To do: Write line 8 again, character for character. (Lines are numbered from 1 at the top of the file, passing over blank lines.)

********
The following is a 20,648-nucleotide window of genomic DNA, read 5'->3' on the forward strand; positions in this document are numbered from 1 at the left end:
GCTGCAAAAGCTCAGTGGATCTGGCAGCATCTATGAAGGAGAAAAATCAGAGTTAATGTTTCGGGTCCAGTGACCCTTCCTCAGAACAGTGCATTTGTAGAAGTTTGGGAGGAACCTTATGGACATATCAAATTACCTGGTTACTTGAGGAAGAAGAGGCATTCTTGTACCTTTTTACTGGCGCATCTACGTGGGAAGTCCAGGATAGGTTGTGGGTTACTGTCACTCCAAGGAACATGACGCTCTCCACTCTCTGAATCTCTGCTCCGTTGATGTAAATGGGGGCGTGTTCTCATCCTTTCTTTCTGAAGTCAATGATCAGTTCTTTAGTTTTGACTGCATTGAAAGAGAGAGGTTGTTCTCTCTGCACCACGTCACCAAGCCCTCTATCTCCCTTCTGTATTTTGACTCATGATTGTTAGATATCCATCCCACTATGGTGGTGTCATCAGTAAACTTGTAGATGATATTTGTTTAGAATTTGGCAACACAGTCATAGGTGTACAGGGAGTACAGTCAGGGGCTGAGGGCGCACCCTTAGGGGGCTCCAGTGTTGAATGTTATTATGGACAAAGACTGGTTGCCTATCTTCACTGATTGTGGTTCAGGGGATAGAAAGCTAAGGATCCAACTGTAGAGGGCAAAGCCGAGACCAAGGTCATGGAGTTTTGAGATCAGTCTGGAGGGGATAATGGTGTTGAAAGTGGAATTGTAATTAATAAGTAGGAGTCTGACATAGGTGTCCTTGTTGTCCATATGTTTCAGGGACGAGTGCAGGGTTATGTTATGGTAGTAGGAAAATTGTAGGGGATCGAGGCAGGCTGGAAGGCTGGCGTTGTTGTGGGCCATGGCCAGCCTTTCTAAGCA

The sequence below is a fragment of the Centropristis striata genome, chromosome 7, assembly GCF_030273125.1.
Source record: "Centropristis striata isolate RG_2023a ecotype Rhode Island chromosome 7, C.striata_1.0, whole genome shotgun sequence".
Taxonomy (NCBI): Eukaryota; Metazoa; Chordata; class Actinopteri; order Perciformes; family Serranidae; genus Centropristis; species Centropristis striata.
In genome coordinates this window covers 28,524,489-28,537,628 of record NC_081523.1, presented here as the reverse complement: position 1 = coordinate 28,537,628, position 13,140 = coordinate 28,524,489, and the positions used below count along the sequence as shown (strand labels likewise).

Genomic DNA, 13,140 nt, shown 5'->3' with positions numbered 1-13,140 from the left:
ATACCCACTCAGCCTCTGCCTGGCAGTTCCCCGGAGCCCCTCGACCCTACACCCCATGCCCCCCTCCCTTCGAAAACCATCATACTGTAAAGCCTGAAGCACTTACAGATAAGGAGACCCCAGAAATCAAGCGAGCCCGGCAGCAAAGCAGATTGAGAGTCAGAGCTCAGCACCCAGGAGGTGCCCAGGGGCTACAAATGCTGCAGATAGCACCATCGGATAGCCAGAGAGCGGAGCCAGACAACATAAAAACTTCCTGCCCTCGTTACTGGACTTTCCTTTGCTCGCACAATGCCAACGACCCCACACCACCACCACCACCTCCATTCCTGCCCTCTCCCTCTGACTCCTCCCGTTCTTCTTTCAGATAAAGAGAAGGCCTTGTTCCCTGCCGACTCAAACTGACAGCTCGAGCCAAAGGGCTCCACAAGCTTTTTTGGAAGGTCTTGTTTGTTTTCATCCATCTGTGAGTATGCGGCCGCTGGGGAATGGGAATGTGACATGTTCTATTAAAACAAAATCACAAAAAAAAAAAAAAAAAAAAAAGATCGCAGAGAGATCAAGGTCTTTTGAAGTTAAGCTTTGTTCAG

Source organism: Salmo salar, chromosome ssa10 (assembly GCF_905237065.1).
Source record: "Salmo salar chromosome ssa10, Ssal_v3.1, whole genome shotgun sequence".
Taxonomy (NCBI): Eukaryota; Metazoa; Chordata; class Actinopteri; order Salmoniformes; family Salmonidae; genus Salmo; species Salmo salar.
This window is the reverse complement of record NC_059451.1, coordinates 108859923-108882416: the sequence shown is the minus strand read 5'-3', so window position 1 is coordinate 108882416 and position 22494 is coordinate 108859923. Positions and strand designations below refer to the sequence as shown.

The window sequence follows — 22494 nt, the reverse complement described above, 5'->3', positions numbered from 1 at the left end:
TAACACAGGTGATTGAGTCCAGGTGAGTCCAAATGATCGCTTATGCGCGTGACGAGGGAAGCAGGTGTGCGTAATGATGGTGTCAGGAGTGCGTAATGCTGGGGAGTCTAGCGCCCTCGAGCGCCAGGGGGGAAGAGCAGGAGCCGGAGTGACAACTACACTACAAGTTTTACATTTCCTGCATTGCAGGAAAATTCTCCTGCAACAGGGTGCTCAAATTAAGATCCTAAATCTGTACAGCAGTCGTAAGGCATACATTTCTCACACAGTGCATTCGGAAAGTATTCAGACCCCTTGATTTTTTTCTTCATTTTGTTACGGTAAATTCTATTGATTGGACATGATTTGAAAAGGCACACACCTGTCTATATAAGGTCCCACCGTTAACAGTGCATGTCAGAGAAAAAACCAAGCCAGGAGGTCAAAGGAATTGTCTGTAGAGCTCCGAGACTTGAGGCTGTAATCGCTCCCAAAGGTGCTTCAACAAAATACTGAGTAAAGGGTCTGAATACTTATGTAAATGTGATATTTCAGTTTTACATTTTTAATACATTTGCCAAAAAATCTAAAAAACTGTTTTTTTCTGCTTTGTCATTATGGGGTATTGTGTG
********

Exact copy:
ATACCCACTCAGCCTCTGCCTGGCAGTTCCCCGGAGCCCCTCGACCCTACACCCCATGCCCCCCTCCCTTCGAAAACCATCATACTGTAAAGCCTGAAGCACTTACAGATAAGGAGACCCCAGAAATCAAGCGAGCCCGGCAGCAAAGCAGATTGAGAGTCAGAGCTCAGCACCCAGGAGGTGCCCAGGGGCTACAAATGCTGCAGATAGCACCATCGGATAGCCAGAGAGCGGAGCCAGACAACATAAAAACTTCCTGCCCTCGTTACTGGACTTTCCTTTGCTCGCACAATGCCAACGACCCCACACCACCACCACCACCTCCATTCCTGCCCTCTCCCTCTGACTCCTCCCGTTCTTCTTTCAGATAAAGAGAAGGCCTTGTTCCCTGCCGACTCAAACTGACAGCTCGAGCCAAAGGGCTCCACAAGCTTTTTTGGAAGGTCTTGTTTGTTTTCATCCATCTGTGAGTATGCGGCCGCTGGGGAATGGGAATGTGACATGTTCTATTAAAACAAAATCACAAAAAAAAAAAAAAAAAAAAAAGATCGCAGAGAGATCAAGGTCTTTTGAAGTTAAGCTTTGTTCAG